It’s healthy, but do follow the guidelines and wait until your child is 5 or 6 years of age before you give them sushi with raw fish. But, when your children are old enough to enjoy sushi, plan a special, fun night out and follow these guidelines to teach them to love sushi, just like their parents!
1. Start with Cooked Sushi. Face it. The only things your child eats that are raw are probably fruit, veggies and nuts. Starting a child out with a raw fish may bring out the “oh, yuck!” factor before they even take a taste. Shrimp (you know ebi) is probably a good bet especially if your children have already been introduced to it. California rolls with avocado, cucumber and cooked imitation crab (surimi) is another good starter. You can even ask if your chef will cook the fish in your child’s roll.
2. Vegetarian Sushi is Another Good Option. Sushi made with cucumber, spinach, carrots and, even, pickles gives your young sushi eater tastes that they are both familiar with and may already love.
3. When it’s Time for Fish, Choose Something The Child Knows. If your child is familiar with salmon, tuna or any other kind of fish or shellfish, start with those. Stay mild with things like halibut, snapper, scallops and that salmon or tuna. Stay away from the strongly flavored and oily fish. Mackerel and sardines are not a good place to start.
4. Dip and Enjoy. Dipping a sushi roll into soy sauce is fun! Plus, it doesn’t say “fish” quite as loudly as pieces do. So start with rolls. They’re easy to pick up and a fun “finger food” even if they are very different from anything your children have tried before.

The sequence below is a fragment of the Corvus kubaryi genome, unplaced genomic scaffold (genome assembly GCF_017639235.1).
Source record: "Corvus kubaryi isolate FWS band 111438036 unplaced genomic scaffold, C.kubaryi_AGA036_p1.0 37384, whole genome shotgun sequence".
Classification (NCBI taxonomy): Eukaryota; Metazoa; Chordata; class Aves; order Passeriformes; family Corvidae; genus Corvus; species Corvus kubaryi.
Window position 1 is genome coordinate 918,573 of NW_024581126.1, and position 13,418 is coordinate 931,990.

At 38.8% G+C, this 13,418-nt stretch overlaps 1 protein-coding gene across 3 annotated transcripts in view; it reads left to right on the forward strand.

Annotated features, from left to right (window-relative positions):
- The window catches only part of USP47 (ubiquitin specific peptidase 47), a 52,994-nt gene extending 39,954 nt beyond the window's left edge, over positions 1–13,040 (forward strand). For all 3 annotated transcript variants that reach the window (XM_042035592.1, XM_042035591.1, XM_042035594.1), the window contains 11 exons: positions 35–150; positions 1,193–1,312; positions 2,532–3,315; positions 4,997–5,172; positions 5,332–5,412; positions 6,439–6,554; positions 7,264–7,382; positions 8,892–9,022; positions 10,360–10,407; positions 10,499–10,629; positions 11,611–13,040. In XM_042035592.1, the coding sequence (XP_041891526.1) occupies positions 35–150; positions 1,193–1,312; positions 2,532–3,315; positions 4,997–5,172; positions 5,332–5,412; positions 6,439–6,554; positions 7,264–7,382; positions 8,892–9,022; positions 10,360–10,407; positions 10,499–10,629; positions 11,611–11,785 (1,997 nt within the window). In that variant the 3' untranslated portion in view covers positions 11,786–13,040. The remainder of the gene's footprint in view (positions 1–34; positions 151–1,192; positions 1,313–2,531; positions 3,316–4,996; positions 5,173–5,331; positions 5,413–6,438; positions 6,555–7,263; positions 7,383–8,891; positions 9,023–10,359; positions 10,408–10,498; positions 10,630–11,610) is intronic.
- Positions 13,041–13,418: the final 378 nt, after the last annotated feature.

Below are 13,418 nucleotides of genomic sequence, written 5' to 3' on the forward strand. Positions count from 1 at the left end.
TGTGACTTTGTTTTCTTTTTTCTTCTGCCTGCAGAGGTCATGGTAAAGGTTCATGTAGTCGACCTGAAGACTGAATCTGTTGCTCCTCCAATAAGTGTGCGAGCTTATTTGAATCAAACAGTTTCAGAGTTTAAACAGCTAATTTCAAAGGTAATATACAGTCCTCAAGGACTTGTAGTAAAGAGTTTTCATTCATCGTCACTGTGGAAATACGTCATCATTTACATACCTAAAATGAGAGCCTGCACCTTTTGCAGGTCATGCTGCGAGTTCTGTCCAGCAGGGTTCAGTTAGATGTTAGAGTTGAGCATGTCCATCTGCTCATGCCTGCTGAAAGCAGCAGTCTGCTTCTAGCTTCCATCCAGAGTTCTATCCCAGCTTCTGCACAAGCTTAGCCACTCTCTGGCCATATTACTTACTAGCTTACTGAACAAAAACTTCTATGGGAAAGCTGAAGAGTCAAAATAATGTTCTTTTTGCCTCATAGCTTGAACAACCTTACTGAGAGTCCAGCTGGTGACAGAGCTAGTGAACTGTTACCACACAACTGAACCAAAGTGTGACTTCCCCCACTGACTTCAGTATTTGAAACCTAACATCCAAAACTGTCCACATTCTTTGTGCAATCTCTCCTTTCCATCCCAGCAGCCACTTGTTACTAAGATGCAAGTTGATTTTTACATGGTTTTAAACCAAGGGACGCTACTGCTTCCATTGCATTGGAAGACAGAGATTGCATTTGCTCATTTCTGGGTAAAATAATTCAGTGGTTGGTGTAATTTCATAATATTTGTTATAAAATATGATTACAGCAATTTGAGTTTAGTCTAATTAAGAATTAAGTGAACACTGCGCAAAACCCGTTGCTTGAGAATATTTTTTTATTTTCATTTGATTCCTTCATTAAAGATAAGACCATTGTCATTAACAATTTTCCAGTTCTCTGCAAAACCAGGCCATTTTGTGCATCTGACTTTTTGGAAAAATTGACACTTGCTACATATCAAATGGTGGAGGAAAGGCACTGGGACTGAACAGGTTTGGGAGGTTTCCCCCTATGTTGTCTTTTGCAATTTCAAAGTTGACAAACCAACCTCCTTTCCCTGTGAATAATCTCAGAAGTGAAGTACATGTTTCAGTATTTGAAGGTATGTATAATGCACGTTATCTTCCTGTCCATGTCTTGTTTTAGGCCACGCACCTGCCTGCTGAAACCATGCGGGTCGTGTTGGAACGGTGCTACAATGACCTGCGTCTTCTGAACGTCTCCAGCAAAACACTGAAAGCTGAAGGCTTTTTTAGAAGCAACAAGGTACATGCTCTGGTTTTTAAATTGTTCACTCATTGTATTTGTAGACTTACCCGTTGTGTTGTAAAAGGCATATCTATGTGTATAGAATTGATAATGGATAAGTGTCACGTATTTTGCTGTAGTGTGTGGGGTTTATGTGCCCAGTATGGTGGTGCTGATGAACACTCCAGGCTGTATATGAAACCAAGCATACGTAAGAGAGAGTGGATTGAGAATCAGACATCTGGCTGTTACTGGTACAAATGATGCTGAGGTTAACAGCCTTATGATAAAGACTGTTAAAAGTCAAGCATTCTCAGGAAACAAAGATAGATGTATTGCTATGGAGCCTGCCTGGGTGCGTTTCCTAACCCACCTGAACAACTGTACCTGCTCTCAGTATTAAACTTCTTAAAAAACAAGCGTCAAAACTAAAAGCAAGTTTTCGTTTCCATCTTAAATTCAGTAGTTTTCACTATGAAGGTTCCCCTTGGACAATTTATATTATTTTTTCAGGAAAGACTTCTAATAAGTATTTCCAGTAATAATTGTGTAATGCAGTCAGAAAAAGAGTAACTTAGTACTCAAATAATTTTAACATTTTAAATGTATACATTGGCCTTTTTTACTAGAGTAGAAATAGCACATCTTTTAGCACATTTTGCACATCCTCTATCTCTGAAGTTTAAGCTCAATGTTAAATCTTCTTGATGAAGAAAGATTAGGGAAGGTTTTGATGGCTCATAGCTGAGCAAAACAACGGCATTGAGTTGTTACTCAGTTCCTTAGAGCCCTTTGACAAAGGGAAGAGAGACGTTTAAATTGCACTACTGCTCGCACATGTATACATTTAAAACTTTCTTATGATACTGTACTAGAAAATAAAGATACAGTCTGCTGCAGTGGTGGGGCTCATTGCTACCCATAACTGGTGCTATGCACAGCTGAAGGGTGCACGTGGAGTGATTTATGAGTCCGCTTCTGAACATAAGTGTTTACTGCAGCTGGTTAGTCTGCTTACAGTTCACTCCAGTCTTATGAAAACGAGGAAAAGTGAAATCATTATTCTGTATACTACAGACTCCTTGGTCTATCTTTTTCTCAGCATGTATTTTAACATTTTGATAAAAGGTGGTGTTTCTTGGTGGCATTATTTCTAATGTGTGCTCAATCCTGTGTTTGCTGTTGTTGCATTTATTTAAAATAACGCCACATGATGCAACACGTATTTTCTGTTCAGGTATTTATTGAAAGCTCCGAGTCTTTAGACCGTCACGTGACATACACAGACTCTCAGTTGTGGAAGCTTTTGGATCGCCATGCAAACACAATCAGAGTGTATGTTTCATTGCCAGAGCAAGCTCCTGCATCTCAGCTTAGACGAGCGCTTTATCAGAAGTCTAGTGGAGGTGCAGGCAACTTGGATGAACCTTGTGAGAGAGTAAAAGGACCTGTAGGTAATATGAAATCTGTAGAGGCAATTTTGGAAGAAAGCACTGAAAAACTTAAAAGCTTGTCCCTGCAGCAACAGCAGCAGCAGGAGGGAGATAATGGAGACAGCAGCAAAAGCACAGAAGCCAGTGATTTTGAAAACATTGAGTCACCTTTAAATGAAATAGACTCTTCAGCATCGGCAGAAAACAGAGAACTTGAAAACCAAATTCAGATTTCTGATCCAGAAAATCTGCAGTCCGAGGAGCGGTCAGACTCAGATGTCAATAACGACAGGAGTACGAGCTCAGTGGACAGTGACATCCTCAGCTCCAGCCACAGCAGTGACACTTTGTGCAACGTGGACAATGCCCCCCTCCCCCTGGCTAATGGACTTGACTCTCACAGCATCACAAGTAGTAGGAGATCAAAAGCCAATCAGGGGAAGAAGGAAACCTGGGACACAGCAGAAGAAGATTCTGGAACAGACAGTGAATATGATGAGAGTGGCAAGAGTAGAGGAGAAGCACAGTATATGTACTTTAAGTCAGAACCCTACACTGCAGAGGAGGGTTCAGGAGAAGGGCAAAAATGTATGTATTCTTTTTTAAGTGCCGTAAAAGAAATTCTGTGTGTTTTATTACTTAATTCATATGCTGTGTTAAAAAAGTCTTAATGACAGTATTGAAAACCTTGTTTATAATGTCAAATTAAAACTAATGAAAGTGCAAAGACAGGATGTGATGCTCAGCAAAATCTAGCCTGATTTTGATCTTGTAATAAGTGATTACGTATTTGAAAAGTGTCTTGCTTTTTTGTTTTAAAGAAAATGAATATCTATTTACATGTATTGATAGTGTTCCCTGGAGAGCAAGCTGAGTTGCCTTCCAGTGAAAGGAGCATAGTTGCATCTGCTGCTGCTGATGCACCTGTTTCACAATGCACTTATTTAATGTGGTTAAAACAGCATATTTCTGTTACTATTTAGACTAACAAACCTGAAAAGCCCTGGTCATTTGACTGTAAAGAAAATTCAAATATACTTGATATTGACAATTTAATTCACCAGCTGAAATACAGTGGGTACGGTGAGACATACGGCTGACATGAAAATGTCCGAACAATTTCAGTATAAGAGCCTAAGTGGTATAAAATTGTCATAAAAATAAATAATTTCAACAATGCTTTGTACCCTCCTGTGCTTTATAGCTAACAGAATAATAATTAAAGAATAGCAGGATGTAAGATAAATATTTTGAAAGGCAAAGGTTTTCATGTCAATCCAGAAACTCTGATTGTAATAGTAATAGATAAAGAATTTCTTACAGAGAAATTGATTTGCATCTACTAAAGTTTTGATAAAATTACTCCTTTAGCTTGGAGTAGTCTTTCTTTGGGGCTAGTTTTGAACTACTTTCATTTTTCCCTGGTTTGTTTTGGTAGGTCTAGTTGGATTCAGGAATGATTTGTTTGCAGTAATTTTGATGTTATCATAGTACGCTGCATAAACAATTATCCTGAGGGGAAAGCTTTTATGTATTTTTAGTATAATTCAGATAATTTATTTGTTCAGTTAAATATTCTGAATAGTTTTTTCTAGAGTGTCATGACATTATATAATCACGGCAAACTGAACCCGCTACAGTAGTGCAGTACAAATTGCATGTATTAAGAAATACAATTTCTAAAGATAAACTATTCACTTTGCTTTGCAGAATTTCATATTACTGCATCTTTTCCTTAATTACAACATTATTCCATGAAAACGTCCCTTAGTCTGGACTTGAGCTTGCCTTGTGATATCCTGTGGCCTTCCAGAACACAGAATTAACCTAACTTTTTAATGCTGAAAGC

5. Sit At the Counter – or not. Know your child. He or she may be fascinated watching the chef prepare sushi. The chef is probably going to have fun with them, stopping to chat. However, if the preparation is going to make your child say, “NO, never!” than wait for the sushi to be brought to your table – one far away from the counter!
6. Don’t Rush and Praise! You can’t force or you’ll end up losing. It’s probably going to take more than one visit. When they try something new, praise them and share your love of the food. If sushi is overwhelming, start them out with some miso soup. You can also prepare for the visit by looking up Japan on the Internet and talking about the country, its culture and its people.
Another good hint is to make the first visit to a fresh, fun quick service sushi restaurant. They’re becoming more popular everywhere and they provide a familiar setting that will help make your children feel comfortable. Take it slow. Make it fun. Pretty soon, family sushi night will become a favorite!